Heat, crowds and long lines dominated OpSail yesterday.
Thousands of visitors, many clutching bottles of water in one hand and children in the other, slowly made their way through a sea of people who came to Baltimore's Inner Harbor to see the majestic tall ships.
On the Inner Harbor promenade, visitors ducked around smiling groups, who posed for photos with the ships as backdrops. Two-fisted drinkers - a lemonade in one hand and a water bottle in the other - were everywhere, and people mopped their foreheads and slathered on sunscreen as temperatures climbed into the low 90s. Vendors of food, beverages and souvenirs reported nonstop sales.
Police estimated that between 200,000 and 250,000 people flocked to downtown Baltimore yesterday for OpSail 2000, many traveling from out of state.
The wait to get on many of the international ships reached an hour. Some visitors said the only vessels they boarded were water shuttles - but no matter, they said, they enjoyed what is one of the biggest tourist events to dock in the city in two decades.
"It's very crowded. It's too hot and the lines are ridiculously long. But it was very nice to still come out to see them and just walk around," said restaurant operator Richard Davis, 29, of Gibson Island.
He and his friend, Blanka Formanova, 23, of Rockville, said they might return on a weekday when crowds are expected to thin.
Waits for water shuttles were a sore point. Some complained they waited longer than it took to get on some of the tall ships.
But Ed Kane, who owns Ed Kane's Water Taxi, said waits generally were shorter yesterday than Saturday "because 12 hours learning" from Saturday's hour-plus waits taught him to get nine of his 13 taxis running before 10 a.m. and the rest within a half-hour. In comparison, he said he had seven out at 10 a.m. Saturday and didn't have his entire fleet running until 11:30, and never caught up.
His "conservative and favorable estimate" of waits at Harborplace and near the Maryland Science Center was 20 minutes or so.
"I've been down here since the beginning of this harbor, and there was never a day like [Saturday]. The only other day like today [Sunday] was yesterday," Kane said.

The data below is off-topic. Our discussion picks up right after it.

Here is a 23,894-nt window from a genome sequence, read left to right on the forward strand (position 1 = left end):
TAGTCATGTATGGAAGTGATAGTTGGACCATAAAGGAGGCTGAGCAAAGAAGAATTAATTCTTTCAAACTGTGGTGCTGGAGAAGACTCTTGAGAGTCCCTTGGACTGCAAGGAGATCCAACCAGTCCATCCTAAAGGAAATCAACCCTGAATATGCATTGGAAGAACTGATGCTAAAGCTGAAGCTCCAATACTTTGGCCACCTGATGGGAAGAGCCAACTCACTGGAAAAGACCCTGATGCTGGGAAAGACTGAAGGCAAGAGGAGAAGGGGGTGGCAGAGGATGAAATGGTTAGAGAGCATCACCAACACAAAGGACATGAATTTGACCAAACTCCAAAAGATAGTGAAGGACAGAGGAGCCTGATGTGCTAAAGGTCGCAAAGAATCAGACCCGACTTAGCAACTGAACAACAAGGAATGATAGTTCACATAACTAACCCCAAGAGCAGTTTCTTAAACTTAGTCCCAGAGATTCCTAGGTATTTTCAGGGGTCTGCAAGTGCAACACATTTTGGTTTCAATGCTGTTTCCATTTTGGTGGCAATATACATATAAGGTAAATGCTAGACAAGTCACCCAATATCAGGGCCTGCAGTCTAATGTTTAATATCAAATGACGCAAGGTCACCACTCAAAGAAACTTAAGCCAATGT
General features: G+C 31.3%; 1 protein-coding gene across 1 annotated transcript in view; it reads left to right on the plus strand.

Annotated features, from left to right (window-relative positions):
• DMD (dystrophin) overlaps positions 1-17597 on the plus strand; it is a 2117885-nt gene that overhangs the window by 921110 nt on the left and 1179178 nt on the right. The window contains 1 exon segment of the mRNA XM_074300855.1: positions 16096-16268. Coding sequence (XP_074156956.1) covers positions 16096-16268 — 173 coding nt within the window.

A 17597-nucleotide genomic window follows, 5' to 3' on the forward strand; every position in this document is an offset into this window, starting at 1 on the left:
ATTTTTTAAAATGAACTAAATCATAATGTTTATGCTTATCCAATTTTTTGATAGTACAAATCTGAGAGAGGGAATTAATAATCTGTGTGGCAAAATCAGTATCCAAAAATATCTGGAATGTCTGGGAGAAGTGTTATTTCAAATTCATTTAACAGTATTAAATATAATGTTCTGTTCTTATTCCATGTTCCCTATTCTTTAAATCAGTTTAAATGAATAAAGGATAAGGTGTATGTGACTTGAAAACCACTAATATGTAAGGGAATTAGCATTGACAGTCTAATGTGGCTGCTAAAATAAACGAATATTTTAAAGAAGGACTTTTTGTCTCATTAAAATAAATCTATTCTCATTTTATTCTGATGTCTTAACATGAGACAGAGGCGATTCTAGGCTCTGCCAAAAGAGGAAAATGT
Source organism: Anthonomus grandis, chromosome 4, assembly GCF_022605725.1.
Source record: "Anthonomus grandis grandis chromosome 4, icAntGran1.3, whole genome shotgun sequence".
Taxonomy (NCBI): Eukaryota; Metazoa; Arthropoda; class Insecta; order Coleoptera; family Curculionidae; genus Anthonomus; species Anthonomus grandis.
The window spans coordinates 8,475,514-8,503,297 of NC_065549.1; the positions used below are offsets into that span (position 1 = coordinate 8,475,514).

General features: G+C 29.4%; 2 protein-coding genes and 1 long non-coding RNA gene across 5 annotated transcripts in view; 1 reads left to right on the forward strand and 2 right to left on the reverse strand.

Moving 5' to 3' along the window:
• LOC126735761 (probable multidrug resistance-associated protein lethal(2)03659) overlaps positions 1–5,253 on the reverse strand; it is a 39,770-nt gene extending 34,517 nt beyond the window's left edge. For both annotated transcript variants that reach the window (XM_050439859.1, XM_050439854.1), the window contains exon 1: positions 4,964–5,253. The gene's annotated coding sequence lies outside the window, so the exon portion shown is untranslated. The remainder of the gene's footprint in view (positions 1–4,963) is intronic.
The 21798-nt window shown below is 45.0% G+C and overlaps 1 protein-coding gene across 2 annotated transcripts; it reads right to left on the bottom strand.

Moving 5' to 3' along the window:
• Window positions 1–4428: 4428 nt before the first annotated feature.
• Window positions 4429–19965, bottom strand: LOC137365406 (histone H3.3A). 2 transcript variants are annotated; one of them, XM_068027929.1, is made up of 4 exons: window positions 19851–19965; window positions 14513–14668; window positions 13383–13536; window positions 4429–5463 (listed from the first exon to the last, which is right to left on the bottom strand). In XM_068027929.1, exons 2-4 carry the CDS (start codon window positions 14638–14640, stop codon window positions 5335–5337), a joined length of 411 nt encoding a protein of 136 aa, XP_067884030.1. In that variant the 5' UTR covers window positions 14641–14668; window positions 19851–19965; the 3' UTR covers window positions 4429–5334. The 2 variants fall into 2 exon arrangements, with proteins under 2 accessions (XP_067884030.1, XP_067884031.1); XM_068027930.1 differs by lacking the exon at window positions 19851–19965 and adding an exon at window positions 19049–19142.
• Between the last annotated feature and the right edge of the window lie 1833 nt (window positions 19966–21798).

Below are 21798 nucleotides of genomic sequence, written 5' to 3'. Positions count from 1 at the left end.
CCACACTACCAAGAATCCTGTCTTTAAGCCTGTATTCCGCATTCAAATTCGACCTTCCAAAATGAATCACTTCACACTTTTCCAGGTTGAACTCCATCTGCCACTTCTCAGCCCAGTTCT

He ticketed more than 8,000 passengers on Saturday and expected to have at least that many yesterday, with each passenger averaging four trips.
"I wish this whole thing would be over soon. My whole staff is getting worn out," he said.
Paul Graves, a director of Living Classrooms Foundation, which owns Seaport Taxi, said his shuttles were running at capacity both days, though yesterday was slightly less busy.
Queues at the ships varied.
Lou Townshend, 62, an Odenton parking lot contractor, spent 15 minutes waiting to board the Osterschelde, the Netherlands ship, studying the rigging.
"I've got a little boat I have to rig," he explained.
It's a model boat, with 27 sails, and, as he is trying to work out the rigging details, the ropes interest him more than the deck.
Families said they waited just 20 minutes to tour the Guayas, Ecuador's vessel.
"I liked the wheel," said Steven Darrow, 11, of Bel Air.
His grandmother was among a generation that remembered the first time the tall ships came to Baltimore.
It was 1976. Looking around her, she recalled that the Inner Harbor, as it looks today, barely existed then, and now she could barely see what was there for the mass of people packing it.
A five-man folk band from the Guayas took a few hours away from Inner Harbor to play at the Latino Festival at Patterson Park, where a small crowd swayed to the beat of a goatskin-covered drum.
"It's special for us to feel the music. They are very good," said Nicaraguan native Teresa Baldwin at the festival.
Over at the Esmeralda, the Chilean ship docked at Fells Point, the wait was nearly an hour.
During the wait, visitors could read literature handed out by members of the Institute for Policy Studies in Washington about the ship being used as a floating torture chamber and prison by Gen. Augusto Pinochet, who came to power in Chile after a 1973 coup.
On the dock in front of the ship, about 35 activists held a memorial service yesterday for Michael Woodward, a priest said to have been killed on the ship in 1973.
The protesters said they were keeping pressure on Chile to hold Pinochet and others in his regime accountable for political deaths there.
"We have short-term memories as human beings in our culture. We think it's important to remember some things," said the Rev. John Oliver, minister of Emmanuel United Church of Christ in Catonsville.
Unlike past protests at other ports, the group was not protesting the Esmeralda's participation in the international tall ships event, but was using it to keep Pinochet's former regime in the public eye.
"We didn't think it would be right for this ship to be treated as another tourist attraction," said Sarah Anderson, director of the global economy program at the institute.
City police kept a close eye on the service, which closed with the placement of bright-colored flowers around Woodward's picture.
Elsewhere in Fells Point, small ships ruled.
A short walk from where La Esmeralda was docked, it was hard to tell if adults or youngsters were having more fun as they played with a Prince Frederick company's little wood boats and pool.
"I think it's a toss-up," said Don Haller, 39, of Aiken, S.C., who directed his niece's two-masted ship. "This way, and let it catch the wind. You'll see, it will really go fast," he told 5-year-old Ashley Manning of Annapolis, and her boat zipped across the pool.
"I'm really proud. It's going so well," he said.